The conference devoted a large part of the Program of Action to education and protection measures at the national and international level. Among other things, the program of action encourages countries to implement legislation and other measures to protect migrant workers and trafficked persons, to eliminate disparities in health status that might have resulted from racial discrimination, to address discrimination against refugees, to protect the rights of indigenous peoples, and to prosecute those responsible for crimes against humanity and war crimes. This section of the document also urges countries to commit resources to anti-racism education and media campaigns promoting tolerance, and to take or strengthen measures to address root causes, such as poverty, underdevelopment and lack of equal opportunity, that contribute to human trafficking. The final conference Declaration and Program of Action are due to be posted on the web site of the UN High Commissioner for Human Rights at


The Center of Concern worked collaboratively and was actively engaged in national and international processes leading up to World Conference and was among the 7,000 or so participants converging on Durban. Keeping in line with its commitment to issues of economic justice and human rights in globalization, it collaborated on a statement that was later read in the conference plenary. Center staff joined groups protesting the U.S. government's withdrawal from the conference and submitted a statement to Catholic News Service, elements of which appeared in an issue of National Catholic Reporter and national Catholic diocesan newspapers. Both statements can be found on the Center's web site at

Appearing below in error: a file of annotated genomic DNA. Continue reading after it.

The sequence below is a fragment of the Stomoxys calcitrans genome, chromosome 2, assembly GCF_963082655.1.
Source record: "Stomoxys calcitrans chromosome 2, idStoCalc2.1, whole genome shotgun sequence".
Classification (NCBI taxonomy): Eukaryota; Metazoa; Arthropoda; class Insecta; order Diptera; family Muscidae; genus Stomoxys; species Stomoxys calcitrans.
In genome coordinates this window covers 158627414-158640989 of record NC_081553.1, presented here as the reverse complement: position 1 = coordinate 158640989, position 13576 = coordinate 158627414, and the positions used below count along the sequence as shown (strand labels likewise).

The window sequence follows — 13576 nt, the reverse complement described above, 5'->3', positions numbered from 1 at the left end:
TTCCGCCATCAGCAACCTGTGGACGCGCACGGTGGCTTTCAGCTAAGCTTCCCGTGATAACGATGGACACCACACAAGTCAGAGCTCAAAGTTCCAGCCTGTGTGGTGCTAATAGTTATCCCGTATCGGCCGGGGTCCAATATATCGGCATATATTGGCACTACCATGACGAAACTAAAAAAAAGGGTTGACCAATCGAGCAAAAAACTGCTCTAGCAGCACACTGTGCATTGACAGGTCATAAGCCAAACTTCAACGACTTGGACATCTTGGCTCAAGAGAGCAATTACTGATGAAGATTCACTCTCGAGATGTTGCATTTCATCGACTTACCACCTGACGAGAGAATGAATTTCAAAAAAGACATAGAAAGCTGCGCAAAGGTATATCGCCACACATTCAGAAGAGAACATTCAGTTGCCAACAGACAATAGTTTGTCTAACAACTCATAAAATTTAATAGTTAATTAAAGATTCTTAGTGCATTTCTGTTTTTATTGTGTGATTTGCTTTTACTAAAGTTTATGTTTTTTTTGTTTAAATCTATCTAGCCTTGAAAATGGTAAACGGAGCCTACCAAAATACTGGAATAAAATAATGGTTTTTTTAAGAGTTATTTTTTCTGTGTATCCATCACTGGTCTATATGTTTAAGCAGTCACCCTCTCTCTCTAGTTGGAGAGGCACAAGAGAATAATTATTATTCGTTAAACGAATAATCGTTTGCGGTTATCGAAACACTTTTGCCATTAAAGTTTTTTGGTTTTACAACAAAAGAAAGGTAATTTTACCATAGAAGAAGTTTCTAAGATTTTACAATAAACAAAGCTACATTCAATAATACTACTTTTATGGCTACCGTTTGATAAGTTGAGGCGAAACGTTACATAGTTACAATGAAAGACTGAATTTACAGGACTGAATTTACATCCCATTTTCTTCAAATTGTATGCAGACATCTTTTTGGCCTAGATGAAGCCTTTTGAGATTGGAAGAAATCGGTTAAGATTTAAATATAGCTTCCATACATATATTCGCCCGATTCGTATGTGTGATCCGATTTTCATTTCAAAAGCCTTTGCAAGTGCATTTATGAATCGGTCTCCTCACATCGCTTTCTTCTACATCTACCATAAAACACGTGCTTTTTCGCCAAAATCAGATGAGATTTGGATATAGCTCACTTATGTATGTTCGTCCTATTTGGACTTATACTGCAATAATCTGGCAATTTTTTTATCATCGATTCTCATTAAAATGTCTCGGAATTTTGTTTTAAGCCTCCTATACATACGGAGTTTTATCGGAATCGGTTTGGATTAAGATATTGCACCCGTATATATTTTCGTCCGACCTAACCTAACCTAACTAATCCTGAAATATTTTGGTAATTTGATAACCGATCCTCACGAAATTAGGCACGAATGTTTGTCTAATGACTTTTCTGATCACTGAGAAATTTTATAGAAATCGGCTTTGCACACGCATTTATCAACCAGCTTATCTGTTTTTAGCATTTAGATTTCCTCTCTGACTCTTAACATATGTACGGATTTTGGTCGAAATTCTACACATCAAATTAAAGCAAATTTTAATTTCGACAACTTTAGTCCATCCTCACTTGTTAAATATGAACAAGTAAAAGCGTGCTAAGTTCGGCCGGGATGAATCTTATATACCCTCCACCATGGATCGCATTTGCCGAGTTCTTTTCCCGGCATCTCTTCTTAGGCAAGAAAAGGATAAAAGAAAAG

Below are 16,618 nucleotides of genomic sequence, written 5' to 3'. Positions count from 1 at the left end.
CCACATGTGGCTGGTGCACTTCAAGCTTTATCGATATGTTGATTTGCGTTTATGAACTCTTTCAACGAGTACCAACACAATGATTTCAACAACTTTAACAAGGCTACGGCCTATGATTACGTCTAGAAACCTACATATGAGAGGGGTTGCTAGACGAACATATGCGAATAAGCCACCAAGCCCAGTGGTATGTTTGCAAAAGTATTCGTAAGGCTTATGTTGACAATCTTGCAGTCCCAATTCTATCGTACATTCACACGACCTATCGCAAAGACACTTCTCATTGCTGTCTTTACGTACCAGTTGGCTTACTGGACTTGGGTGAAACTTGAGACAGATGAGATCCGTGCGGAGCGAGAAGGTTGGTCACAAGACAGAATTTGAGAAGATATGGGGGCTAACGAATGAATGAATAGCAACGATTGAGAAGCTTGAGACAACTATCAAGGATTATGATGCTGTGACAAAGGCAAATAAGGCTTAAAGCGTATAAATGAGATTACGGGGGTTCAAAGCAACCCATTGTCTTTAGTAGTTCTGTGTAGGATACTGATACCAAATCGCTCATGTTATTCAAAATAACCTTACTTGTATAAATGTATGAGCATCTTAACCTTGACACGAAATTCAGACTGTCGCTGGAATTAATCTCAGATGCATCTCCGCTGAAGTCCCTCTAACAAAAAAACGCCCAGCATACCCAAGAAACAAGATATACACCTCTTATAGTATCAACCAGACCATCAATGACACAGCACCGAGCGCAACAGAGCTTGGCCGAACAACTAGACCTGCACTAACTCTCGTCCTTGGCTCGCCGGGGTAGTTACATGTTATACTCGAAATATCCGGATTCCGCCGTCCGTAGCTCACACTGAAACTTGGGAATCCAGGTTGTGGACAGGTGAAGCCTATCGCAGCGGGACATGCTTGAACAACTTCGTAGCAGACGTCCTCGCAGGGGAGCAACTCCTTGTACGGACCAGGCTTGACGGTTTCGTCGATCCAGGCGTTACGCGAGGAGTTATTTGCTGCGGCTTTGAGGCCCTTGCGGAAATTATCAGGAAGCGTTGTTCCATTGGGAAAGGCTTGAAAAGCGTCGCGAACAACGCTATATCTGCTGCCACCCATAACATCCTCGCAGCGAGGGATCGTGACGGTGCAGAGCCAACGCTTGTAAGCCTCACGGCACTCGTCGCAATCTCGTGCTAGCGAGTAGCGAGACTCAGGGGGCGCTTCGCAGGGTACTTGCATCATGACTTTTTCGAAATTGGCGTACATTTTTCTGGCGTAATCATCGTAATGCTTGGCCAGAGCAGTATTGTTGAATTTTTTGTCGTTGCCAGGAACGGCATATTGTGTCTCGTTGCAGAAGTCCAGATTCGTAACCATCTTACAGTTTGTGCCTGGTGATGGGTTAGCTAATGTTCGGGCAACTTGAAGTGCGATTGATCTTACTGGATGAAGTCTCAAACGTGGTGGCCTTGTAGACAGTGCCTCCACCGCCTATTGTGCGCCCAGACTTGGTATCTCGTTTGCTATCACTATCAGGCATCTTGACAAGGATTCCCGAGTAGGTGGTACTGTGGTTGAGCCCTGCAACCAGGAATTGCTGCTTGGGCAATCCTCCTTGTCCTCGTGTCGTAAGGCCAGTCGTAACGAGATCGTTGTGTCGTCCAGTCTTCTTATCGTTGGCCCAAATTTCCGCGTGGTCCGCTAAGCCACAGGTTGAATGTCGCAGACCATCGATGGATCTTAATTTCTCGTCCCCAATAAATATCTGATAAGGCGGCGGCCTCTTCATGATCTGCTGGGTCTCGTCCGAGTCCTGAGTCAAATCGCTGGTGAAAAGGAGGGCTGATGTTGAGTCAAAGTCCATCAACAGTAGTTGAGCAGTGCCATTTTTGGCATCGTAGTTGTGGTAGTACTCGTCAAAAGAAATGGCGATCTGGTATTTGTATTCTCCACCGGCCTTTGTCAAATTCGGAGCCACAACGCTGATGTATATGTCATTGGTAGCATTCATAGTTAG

Following the September 11 attacks, random acts of violence against people across the United States perceived as having an affinity with terrorist groups have become a powerful showcase for hate crimes and xenophobic behavior. They also highlight the importance of the work in Durban. A story recently appearing in the New York Times titled, ""September 11 Attack Narrows the Racial Divide,"" was positive on the one hand because it stated that the soul searching and cooperation brought on by the Trade Center attacks have positively affected New York's old racial divisions. However, people of Middle Eastern and South Asian descent have now become the targets of this type of profiling, and even less hopeful is the fact that any new-found cooperation and tolerance among New York's racial groups may be a short- lived war-time phenomenon.